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Monica: Robbinsdale, Minnesota

Monica

Monica is a 28-year cancer survivor and is currently being treated for stage IV metastatic breast cancer. Even after 28 years, Monica still needs to constantly fight with her insurance company, which requires prior authorization any time she receives a new prescription.

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Mariah: La Crosse, Wisconsin

Mariah

Mariah is a childhood cancer survivor who, at 41, continues to suffer numerous treatment-related side effects. She has to fight her insurance company every three months to get the care she needs.

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DeAnn: Omaha, NE

DeAnn

DeAnn has been an oncology nurse for over 20 years, and throughout her career, has experienced the frustrating barriers patients go through to get the care they need.

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Faye: Sinking Springs, PA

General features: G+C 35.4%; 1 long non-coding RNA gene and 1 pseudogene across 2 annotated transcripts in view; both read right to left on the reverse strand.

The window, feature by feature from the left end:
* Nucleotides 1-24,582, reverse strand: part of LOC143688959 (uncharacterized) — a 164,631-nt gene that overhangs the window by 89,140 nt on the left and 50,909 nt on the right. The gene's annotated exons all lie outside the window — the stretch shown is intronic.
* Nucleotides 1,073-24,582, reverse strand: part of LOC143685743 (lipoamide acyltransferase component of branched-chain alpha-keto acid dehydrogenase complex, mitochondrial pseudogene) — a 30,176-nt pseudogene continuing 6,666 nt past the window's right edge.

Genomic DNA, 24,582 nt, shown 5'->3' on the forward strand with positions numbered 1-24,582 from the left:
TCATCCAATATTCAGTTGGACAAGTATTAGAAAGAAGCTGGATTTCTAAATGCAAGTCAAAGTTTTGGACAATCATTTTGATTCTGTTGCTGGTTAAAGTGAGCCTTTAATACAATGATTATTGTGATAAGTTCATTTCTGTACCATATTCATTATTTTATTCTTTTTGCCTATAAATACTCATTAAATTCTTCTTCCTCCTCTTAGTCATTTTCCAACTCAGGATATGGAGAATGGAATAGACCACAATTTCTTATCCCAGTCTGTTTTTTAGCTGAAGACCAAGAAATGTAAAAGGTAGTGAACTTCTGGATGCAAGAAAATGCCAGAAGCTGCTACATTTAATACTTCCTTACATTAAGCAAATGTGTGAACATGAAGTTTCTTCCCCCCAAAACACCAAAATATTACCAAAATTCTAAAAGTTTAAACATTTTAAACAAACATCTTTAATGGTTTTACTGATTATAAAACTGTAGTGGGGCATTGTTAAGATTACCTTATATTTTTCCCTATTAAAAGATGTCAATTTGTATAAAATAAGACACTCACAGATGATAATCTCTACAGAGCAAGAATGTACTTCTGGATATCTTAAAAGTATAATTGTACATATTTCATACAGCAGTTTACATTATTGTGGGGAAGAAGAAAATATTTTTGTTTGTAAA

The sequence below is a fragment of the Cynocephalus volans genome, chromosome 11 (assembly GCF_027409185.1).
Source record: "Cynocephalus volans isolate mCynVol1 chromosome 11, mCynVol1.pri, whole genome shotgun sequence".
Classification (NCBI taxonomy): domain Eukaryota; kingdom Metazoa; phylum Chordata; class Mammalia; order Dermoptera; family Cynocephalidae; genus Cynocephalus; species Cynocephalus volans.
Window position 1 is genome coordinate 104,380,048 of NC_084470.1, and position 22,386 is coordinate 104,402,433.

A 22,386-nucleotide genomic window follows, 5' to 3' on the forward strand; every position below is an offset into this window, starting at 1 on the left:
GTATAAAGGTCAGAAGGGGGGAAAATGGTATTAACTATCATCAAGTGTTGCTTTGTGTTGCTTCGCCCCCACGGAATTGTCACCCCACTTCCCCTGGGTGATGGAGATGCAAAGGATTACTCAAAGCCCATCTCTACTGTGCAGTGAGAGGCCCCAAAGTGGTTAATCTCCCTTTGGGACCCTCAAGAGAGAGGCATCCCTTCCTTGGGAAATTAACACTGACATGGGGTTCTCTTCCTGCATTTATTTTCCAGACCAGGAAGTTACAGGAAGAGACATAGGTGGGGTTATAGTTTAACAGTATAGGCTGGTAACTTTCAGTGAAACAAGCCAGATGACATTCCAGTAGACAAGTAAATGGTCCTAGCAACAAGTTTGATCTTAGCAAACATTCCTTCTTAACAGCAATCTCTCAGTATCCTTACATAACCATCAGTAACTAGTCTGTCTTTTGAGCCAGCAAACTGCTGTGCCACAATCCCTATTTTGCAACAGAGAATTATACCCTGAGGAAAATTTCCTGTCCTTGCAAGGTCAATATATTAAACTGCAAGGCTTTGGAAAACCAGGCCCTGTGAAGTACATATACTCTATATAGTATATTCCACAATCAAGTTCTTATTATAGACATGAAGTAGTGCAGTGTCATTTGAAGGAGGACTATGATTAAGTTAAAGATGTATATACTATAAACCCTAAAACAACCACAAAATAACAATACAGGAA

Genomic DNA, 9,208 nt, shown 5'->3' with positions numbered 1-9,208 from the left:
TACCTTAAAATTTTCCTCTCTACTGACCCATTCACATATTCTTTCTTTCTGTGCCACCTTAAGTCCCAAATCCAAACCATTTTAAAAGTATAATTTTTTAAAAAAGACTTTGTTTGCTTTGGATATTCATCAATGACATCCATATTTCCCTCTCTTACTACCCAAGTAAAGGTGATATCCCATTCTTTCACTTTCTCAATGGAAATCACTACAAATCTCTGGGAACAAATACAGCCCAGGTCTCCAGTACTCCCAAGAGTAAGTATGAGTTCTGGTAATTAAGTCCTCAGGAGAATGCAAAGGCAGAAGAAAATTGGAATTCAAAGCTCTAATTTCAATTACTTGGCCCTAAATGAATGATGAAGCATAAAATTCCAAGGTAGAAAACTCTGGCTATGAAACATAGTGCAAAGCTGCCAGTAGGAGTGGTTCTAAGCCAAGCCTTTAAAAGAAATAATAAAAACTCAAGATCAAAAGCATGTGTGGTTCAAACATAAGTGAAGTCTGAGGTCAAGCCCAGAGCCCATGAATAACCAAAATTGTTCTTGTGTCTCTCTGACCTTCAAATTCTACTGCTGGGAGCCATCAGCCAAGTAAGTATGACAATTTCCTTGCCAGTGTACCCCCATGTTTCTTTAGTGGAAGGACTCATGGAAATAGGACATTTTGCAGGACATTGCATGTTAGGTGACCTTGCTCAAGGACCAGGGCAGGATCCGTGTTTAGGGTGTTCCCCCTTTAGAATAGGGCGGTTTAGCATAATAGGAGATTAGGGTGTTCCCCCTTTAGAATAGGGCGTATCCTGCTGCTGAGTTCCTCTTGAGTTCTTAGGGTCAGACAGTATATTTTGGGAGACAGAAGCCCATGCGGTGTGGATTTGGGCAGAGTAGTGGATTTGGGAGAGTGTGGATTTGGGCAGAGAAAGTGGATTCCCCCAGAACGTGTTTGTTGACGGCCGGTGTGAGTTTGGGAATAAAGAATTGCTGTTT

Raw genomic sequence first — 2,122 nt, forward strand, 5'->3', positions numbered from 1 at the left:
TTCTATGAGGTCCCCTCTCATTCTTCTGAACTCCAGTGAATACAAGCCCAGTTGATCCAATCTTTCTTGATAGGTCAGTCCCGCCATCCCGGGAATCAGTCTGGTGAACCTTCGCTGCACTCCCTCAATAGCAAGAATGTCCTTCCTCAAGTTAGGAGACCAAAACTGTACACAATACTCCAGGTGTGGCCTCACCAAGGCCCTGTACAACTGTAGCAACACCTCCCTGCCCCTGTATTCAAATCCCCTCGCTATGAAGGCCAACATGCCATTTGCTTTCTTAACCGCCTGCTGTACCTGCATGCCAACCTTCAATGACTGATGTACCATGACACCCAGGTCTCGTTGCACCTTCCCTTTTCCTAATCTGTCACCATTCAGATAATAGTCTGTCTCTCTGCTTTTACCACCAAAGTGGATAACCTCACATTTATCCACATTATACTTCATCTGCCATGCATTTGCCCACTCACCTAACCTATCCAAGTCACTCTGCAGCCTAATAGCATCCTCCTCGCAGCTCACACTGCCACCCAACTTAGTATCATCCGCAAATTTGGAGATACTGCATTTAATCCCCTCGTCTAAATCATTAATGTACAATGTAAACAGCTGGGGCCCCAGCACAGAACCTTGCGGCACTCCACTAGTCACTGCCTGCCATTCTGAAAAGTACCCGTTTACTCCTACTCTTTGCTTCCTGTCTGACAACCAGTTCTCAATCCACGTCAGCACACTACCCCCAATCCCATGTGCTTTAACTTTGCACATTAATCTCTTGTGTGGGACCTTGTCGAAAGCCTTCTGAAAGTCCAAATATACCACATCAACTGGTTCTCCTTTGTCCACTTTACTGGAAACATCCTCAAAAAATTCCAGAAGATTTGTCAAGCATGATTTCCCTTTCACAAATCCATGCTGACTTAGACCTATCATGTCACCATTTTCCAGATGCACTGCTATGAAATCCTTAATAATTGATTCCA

Faye

Faye’s insurance company often denies doctor-ordered scans and treatments, sometimes creating delays of over a month. While the insurance company made Faye wait, her cancer didn’t.

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Dr. Mullin: Cornwall, NY

Dr. Mullin

Dr. Mullin has been a physician for over 30 years and has seen countless patients skip medications because they cannot afford them.

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Flecia: Summerville, GA

Flecia

In 2005, Flecia was diagnosed with very aggressive breast cancer. Fortunately, she qualified for Medicaid, which enabled her to enroll in a clinical trial.

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Rachel: Cherry Hill, NJ